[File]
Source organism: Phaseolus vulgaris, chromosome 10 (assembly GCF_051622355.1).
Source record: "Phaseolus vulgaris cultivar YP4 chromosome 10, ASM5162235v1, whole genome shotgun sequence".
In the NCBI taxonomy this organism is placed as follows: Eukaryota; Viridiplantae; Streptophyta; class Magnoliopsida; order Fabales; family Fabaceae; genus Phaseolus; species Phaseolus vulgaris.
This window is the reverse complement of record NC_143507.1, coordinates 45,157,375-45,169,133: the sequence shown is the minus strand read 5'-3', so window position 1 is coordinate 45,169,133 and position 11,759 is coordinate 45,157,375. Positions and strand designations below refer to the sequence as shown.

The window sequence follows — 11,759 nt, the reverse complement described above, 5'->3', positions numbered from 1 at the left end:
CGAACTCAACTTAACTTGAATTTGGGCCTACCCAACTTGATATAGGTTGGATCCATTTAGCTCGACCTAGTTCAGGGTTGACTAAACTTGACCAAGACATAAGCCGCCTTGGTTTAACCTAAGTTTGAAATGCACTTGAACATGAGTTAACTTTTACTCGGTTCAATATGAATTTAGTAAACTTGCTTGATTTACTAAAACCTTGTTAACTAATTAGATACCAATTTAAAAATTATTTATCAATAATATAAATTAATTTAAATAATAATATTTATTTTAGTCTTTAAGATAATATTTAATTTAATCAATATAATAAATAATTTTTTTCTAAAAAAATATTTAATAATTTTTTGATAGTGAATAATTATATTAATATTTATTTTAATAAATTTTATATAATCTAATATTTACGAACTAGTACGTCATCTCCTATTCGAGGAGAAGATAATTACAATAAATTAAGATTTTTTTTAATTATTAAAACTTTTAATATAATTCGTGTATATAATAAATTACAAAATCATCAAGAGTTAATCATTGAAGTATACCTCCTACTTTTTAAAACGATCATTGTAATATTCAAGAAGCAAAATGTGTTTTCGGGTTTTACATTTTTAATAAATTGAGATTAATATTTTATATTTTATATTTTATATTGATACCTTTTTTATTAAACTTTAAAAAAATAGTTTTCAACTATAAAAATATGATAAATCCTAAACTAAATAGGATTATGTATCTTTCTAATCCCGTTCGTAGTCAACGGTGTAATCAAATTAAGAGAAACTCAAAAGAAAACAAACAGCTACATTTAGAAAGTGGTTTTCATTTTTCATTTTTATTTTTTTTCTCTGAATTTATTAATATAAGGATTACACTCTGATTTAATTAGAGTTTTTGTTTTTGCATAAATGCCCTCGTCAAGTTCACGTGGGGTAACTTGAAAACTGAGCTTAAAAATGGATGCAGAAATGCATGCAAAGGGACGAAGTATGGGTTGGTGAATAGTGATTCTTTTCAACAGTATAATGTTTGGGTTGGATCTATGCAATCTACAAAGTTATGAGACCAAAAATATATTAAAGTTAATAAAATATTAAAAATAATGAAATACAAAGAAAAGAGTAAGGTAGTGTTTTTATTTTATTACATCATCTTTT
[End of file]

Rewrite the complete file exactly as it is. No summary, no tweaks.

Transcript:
Source organism: Phaseolus vulgaris, chromosome 10 (assembly GCF_051622355.1).
Source record: "Phaseolus vulgaris cultivar YP4 chromosome 10, ASM5162235v1, whole genome shotgun sequence".
In the NCBI taxonomy this organism is placed as follows: Eukaryota; Viridiplantae; Streptophyta; class Magnoliopsida; order Fabales; family Fabaceae; genus Phaseolus; species Phaseolus vulgaris.
This window is the reverse complement of record NC_143507.1, coordinates 45,157,375-45,169,133: the sequence shown is the minus strand read 5'-3', so window position 1 is coordinate 45,169,133 and position 11,759 is coordinate 45,157,375. Positions and strand designations below refer to the sequence as shown.

The window sequence follows — 11,759 nt, the reverse complement described above, 5'->3', positions numbered from 1 at the left end:
CGAACTCAACTTAACTTGAATTTGGGCCTACCCAACTTGATATAGGTTGGATCCATTTAGCTCGACCTAGTTCAGGGTTGACTAAACTTGACCAAGACATAAGCCGCCTTGGTTTAACCTAAGTTTGAAATGCACTTGAACATGAGTTAACTTTTACTCGGTTCAATATGAATTTAGTAAACTTGCTTGATTTACTAAAACCTTGTTAACTAATTAGATACCAATTTAAAAATTATTTATCAATAATATAAATTAATTTAAATAATAATATTTATTTTAGTCTTTAAGATAATATTTAATTTAATCAATATAATAAATAATTTTTTTCTAAAAAAATATTTAATAATTTTTTGATAGTGAATAATTATATTAATATTTATTTTAATAAATTTTATATAATCTAATATTTACGAACTAGTACGTCATCTCCTATTCGAGGAGAAGATAATTACAATAAATTAAGATTTTTTTTAATTATTAAAACTTTTAATATAATTCGTGTATATAATAAATTACAAAATCATCAAGAGTTAATCATTGAAGTATACCTCCTACTTTTTAAAACGATCATTGTAATATTCAAGAAGCAAAATGTGTTTTCGGGTTTTACATTTTTAATAAATTGAGATTAATATTTTATATTTTATATTTTATATTGATACCTTTTTTATTAAACTTTAAAAAAATAGTTTTCAACTATAAAAATATGATAAATCCTAAACTAAATAGGATTATGTATCTTTCTAATCCCGTTCGTAGTCAACGGTGTAATCAAATTAAGAGAAACTCAAAAGAAAACAAACAGCTACATTTAGAAAGTGGTTTTCATTTTTCATTTTTATTTTTTTTCTCTGAATTTATTAATATAAGGATTACACTCTGATTTAATTAGAGTTTTTGTTTTTGCATAAATGCCCTCGTCAAGTTCACGTGGGGTAACTTGAAAACTGAGCTTAAAAATGGATGCAGAAATGCATGCAAAGGGACGAAGTATGGGTTGGTGAATAGTGATTCTTTTCAACAGTATAATGTTTGGGTTGGATCTATGCAATCTACAAAGTTATGAGACCAAAAATATATTAAAGTTAATAAAATATTAAAAATAATGAAATACAAAGAAAAGAGTAAGGTAGTGTTTTTATTTTATTACATCATCTTTT